These days the replica highland galley, Aileach, is nestled under the trees in the grounds of Dunollie Castle of Clan MacDougall fame, standing on a promontory guarding the northern approaches to Oban Bay in Argyll. Soon she will be set free to sail the seas again. She has a story to tell…
Aileach is a beautiful replica of the Celtic galleys of old, the Bìrlinns.
She was born of the unhindered imaginations of two men whose own lives rowed together in friendship and who were never short of an idea for adventure – Clanranald, the 24th Captain and Chief of Clanranald and Irishman, Wallace Clark.
Back in 1991, Wallace Clark, already well known for a range of re-enactments of historical voyages, trumped himself when he and Clanranald asked the celebrated racing yacht designer, Colin Mudie, to design a full sized replica of a highland galley.
The project received some sponsorship from London’s Highland Society and went on to seize the public imagination in its voyaging. Through its expeditions, the Alieach, as it was named, is credited as being one of the key inspirations for the renewal of interest in coastal rowing, with increasing numbers of communities in Argyll and the Isle now building their St Ayles skiffs and taking to the water in recreation and competition.
The trouble at the start was that no one really knew what a highland galley was like. The only physical evidence is a stem post found on the Isle of Eigg.
After pretty exhaustive research on carvings representing such galleys, Clark told Mudie to use as a guide a carving on the gloriously ornate 1528 tombstone of Alexander Macleod in St Clement’s Church at Rodel in south east Harris.
The 40′ replica Mudie came up with got some criticism for being heavy and made more for cutting through big seas than tossing lightly on top of them. [Her decorative prow and the massive ball bearings for her rudder are seen below.]
Mudie countered the critics by making it clear that his primary concern was for the survival of the crew.
Aileach was built by James Macdonald and Sons [who else, with Clanranald involved?] in Moville on the north coast of Ireland in County Donegal – and was launched virtually from the shoulders of the villagers who, by tradition, carried her from the yard to the water.
The carvings on the Macleod tomb were so intricate that it was possible to reproduce the design in astonishing detail.
Aileach was created to challenge modern seafarers. The skills required to sail such a vessel were all but lost, and were to be re-discovered. This method of sailing has not been used for over 500 years. Her maiden voyage took her in a roundabout sort of way from Ireland to Scotland to the Faroe Isles, retracing an ancient Scottish trading route.
Legend has it that Somerled [from whom Clanranald claims descent] conceived the idea that combines the stern rudder with the hull of the Viking longship. This enabled him to out sail and outfight the Viking invader, thereby establishing his domain as the first Lord of the Isles.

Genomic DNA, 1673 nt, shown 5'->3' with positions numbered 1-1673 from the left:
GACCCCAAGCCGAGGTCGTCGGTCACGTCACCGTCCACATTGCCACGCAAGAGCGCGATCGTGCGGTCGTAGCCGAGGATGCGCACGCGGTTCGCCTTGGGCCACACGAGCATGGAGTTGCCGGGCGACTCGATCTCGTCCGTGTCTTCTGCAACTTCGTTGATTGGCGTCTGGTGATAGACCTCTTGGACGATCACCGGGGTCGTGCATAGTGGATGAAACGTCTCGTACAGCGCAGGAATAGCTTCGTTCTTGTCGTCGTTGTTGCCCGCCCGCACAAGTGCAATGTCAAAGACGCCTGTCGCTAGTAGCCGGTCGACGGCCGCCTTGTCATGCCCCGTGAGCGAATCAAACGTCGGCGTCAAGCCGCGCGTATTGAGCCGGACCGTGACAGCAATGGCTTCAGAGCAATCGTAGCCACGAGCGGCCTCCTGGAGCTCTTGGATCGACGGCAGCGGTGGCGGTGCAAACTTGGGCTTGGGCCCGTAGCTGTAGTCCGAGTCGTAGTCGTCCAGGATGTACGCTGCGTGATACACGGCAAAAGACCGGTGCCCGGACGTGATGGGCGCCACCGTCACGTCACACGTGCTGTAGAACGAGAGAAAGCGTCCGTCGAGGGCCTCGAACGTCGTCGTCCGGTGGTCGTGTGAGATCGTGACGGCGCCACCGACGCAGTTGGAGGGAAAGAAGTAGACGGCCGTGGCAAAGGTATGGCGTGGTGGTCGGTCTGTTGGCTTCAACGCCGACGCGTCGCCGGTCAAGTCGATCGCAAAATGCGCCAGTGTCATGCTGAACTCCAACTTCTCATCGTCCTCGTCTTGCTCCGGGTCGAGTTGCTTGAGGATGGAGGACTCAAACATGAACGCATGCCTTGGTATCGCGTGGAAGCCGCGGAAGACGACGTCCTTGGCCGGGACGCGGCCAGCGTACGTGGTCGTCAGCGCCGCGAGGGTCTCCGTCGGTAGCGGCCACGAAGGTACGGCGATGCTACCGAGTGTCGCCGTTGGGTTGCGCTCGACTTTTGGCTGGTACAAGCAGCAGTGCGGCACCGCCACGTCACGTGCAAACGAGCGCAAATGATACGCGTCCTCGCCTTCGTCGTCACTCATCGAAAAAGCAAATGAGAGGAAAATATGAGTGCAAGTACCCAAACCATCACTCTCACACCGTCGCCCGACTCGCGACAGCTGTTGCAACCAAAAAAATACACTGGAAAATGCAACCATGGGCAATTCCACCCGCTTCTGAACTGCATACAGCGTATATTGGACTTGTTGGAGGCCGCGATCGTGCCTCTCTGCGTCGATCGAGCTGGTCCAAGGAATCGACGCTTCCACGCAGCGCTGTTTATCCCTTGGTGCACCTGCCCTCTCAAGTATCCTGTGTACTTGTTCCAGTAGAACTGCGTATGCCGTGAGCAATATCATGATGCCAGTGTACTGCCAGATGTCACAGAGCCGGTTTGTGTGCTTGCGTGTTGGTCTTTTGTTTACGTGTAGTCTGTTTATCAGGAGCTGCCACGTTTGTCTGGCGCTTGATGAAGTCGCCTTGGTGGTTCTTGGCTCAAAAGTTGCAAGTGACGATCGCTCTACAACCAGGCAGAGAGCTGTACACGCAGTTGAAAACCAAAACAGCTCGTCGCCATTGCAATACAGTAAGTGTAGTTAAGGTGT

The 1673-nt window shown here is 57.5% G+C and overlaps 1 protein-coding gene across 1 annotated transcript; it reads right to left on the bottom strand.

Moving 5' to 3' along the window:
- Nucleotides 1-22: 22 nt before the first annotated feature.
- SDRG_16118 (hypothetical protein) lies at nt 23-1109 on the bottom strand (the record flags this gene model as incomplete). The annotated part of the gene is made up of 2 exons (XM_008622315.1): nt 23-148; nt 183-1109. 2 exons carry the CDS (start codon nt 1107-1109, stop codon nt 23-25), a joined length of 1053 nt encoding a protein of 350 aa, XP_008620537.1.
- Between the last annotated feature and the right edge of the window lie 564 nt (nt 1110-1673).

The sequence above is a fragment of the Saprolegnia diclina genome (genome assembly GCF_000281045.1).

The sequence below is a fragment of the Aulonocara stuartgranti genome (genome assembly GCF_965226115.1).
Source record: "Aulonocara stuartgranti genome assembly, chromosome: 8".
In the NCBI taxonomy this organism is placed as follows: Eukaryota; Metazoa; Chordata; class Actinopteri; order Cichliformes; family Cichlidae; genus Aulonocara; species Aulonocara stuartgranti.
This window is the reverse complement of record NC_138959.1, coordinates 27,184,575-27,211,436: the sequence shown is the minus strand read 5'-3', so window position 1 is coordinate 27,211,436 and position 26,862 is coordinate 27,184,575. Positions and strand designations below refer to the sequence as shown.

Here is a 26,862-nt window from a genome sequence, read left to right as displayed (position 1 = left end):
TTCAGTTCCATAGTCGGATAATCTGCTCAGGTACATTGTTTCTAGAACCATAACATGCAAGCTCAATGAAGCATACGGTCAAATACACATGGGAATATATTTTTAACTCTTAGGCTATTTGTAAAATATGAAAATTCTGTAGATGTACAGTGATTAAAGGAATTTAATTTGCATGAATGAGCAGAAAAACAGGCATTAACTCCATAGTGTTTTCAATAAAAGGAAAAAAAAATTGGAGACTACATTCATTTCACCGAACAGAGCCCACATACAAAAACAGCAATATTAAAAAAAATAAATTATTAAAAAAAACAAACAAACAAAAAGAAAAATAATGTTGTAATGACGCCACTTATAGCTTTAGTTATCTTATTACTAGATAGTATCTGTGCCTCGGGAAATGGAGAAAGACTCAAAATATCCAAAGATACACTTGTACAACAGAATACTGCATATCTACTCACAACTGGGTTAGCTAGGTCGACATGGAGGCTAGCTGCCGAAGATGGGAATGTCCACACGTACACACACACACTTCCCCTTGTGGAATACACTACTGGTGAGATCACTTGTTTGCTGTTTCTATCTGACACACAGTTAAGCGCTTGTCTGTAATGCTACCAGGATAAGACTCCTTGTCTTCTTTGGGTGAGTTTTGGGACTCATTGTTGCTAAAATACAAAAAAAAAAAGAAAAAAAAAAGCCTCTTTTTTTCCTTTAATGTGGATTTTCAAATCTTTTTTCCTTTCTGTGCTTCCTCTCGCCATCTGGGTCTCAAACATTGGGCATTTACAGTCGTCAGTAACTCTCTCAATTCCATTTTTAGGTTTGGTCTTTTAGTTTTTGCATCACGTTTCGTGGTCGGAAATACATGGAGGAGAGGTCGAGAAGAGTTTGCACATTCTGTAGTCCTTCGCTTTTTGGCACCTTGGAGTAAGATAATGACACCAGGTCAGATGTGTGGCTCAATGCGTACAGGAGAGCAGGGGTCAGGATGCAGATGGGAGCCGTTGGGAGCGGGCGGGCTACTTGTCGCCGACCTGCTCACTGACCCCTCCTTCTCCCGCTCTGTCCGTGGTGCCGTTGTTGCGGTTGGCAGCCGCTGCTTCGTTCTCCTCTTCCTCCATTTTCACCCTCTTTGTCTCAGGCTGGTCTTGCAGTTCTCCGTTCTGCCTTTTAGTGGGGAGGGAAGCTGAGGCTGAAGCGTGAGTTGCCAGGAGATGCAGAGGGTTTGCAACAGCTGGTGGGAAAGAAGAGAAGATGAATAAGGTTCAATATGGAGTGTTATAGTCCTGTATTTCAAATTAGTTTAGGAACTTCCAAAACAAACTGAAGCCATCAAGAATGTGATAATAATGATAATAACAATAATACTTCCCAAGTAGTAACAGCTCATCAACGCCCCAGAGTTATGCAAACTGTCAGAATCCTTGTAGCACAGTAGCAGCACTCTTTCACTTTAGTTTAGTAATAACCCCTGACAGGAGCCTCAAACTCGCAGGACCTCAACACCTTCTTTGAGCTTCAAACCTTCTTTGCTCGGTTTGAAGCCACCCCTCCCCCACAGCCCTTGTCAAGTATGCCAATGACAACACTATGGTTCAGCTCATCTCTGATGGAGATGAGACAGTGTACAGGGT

Once these ships were the lifeblood of the Isles. The Bìrlinns were the chieftains’ vessels, playing a vital role in keeping enemies at bay and also providing rapid communication between the islands. A chieftain of the stature of Somerled would typically gather a fleet of approximately 50 as a sign of his status, with a war party growing to as many as 150 galleys.
Aileach was named for a Scottish princess who, legend has it, about 1500 years ago, went to Ireland to marry an Irish King. A stone ringfort overlooking Loughs Swilly and Foyle in Ireland – the magnificent Grianan of Aileach – still bears the name. Historically, Aileach was the name of the kingdom of the northern Ui Neill [O'Neills] whose Kings of Aileach took their name from the pre-existing fort.
When she was ready, the galley Aileach‘s voyage – which Wallace Clark, at the age of 64, skippered himself, took her crew from Galway on the west coast of Ireland to a meander through the Outer Hebrides and on to the Faroes. Clark wrote about this experience in The Lord of the Isles Voyage.
After the voyage, the galley served the film and television industry well in historic recreations and documentaries. She was on show for a time at Dunstaffnage Marina. Then came the drive to restore her.
With the MacDougall Clan having Lords of the Isles in their ancestry, they hospitably invited The Lord of the Isles Galley Trust to use Dunollie as the place to renovate the Aileach prior to her voyage to South Uist, in the very near future, where she will become an integral part of future heritage projects.
There she will become part of another story….
Anyone with spare time, the will and/or any expertise to share in the job to get the Aileach back afloat will be hugely welcome and should contact Dunollie Castle to get involved – 01631 570550. Visitors are always welcome too.
Aileach is on Facebook here; and a new website is being developed for her here – Galley Aileach. Until it is ready, this is the email to use to make contact with the project: firstname.lastname@example.org
Photographs accompanying this article are © Dee Rudiger.